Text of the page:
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EUROPA - Research and Innovation: What's New in Innovation

Thursday, December 04, 2008

Innovation - Ancient Scientific Observations of a Supernova given a new lease of light! – Dark Matter, White Dwarfs, Explosive Death, Milky Way

Could beauty after all - "this time" - be in the eye of the beholder!

Disclaimer: None of the above astronomical terms is intended to offense.

Joking aside;

Tycho's Brahe’s supernova began on Nov. 11, 1572, when Brahe was astonished to see what he thought was a brilliant new star in the constellation Cassiopeia. The light eventually became as bright as Venus and could be seen for two weeks in broad daylight. After 16 months, it disappeared.

This sparked the beginning of Brahe's interest in celestial phenomena and my renewed interest in how scientists managed to carry out-their work in the economies of the time? But that will have to wait.

The direct light from the supernova swept past Earth long ago. But some of it struck dust clouds in deep space, causing them to brighten. That "light echo" was still observable. The new study was based on analyzing these wavelengths so confirming what had be largely circumstantial evidence.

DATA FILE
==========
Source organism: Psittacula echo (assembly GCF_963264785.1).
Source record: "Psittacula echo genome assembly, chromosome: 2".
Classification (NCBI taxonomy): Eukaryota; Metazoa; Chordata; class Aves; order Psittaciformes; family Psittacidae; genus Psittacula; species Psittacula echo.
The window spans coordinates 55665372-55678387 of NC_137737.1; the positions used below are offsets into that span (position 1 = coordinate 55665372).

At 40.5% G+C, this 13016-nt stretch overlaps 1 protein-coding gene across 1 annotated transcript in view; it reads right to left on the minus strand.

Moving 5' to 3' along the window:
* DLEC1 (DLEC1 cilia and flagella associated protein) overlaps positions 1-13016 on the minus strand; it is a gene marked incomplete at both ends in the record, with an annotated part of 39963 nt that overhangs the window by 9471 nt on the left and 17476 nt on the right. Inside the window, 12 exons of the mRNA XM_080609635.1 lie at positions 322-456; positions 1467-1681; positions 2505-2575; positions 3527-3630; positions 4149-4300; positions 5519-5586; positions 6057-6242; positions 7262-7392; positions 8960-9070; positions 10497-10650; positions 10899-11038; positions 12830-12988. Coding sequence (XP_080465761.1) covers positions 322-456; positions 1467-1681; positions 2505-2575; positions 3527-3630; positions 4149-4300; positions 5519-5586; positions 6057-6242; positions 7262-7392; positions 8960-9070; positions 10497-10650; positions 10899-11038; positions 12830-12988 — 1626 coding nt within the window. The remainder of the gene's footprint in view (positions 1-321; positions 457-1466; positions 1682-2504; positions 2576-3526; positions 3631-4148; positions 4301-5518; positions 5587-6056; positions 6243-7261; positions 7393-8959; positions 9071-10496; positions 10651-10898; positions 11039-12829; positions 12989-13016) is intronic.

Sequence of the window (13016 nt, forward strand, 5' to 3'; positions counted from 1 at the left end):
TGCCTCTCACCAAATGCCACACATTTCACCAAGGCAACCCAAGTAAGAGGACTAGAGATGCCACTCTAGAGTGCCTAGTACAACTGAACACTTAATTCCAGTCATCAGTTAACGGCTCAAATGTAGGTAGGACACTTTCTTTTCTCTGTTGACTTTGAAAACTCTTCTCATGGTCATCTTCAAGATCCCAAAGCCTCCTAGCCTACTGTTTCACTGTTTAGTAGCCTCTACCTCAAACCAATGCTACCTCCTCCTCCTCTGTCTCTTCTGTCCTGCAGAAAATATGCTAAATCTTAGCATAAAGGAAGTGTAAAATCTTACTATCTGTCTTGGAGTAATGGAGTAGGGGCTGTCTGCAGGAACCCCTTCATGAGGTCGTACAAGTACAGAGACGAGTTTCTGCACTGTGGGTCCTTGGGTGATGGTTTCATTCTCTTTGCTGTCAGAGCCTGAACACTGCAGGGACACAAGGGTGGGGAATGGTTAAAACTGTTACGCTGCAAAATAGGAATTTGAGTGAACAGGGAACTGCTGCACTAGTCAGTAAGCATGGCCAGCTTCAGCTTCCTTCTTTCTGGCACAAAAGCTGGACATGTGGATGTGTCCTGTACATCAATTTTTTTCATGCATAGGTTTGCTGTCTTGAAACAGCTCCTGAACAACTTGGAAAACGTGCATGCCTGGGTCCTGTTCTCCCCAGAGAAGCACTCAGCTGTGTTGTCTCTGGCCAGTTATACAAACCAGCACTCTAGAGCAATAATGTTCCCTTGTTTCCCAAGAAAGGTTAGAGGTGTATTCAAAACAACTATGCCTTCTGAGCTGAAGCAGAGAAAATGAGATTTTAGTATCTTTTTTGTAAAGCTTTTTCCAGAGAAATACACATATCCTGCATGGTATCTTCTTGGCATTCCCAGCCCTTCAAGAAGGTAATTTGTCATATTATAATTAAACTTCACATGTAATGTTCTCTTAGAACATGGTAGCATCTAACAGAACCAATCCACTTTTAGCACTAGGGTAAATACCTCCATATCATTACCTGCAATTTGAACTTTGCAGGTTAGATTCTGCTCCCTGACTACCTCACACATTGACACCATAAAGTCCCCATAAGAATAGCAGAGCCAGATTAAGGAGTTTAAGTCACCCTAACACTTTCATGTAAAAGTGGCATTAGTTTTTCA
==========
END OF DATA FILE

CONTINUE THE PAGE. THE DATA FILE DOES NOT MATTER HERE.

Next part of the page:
The observations confirm that the supernova is of a variety known as 'type 1a'. These supernovae are created by the explosion of small, dense stars called white dwarfs. They are believed to explode with a standard brightness, which makes them a good tool for gauging the distance to far-off galaxies.

In recent years, such measurements have revealed that type 1a supernovae are farther away than expected, leading researchers to propose that a mysterious force called "dark energy" is pushing galaxies away from one another. Because Brahe's supernova is in the Milky Way, studying its remains could help astronomers to better understand type 1a supernovae and dark energy itself.

Hope springs eternally? Discuss.

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